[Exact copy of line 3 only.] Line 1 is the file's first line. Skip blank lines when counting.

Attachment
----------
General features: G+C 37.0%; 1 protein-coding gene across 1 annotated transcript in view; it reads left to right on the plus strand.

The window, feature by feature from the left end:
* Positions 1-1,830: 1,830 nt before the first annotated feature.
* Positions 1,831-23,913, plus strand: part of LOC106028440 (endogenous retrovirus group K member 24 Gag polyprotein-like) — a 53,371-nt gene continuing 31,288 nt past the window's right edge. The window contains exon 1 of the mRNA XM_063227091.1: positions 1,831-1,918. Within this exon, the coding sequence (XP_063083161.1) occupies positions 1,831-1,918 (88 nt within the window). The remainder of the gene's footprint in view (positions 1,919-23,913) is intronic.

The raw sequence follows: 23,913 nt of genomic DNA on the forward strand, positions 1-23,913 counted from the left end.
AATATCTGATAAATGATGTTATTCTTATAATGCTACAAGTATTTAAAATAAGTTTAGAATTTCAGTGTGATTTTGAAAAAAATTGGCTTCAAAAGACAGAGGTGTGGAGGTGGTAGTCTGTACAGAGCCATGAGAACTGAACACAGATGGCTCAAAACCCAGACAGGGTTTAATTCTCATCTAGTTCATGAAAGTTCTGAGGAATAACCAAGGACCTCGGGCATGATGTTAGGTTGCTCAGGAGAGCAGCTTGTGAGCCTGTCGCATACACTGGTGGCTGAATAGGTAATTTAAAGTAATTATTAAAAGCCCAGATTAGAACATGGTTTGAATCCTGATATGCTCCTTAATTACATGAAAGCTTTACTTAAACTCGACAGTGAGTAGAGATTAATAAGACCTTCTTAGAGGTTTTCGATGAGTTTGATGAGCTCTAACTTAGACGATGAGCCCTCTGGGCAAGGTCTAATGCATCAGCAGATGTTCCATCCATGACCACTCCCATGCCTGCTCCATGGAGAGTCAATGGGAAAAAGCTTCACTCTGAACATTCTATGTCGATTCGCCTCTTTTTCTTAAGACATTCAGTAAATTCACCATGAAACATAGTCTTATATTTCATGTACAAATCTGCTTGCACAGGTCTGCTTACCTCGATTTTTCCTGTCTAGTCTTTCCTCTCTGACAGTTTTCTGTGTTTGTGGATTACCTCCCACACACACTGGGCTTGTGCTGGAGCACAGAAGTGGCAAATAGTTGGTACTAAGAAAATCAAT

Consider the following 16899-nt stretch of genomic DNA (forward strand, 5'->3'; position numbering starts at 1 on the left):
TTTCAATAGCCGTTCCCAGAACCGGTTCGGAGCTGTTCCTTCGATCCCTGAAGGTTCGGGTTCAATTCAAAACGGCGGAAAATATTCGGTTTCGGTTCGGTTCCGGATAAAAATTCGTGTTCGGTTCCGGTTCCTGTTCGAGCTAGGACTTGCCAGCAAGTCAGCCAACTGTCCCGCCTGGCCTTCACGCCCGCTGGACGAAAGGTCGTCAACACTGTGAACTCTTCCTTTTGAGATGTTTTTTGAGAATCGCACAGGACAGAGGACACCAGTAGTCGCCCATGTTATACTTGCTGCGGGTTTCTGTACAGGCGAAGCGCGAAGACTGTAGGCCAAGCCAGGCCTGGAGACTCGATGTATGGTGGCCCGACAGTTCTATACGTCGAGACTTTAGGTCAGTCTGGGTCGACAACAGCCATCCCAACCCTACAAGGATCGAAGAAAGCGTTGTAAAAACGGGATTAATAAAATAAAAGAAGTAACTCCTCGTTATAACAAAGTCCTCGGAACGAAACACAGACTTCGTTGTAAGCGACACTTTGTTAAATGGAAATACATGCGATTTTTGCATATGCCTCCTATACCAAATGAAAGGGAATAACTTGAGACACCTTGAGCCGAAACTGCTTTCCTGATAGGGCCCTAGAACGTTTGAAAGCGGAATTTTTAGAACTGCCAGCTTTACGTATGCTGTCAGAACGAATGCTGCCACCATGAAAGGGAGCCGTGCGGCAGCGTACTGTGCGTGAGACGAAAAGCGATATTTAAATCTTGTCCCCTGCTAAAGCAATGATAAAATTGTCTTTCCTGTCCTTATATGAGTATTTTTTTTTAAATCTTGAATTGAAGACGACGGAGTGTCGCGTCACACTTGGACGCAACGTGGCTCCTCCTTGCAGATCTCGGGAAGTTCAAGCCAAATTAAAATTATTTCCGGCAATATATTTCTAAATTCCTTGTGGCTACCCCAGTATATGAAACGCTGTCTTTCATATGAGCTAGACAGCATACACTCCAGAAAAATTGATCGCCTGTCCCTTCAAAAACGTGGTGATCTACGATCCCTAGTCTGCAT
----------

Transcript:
* Positions 1-1,830: 1,830 nt before the first annotated feature.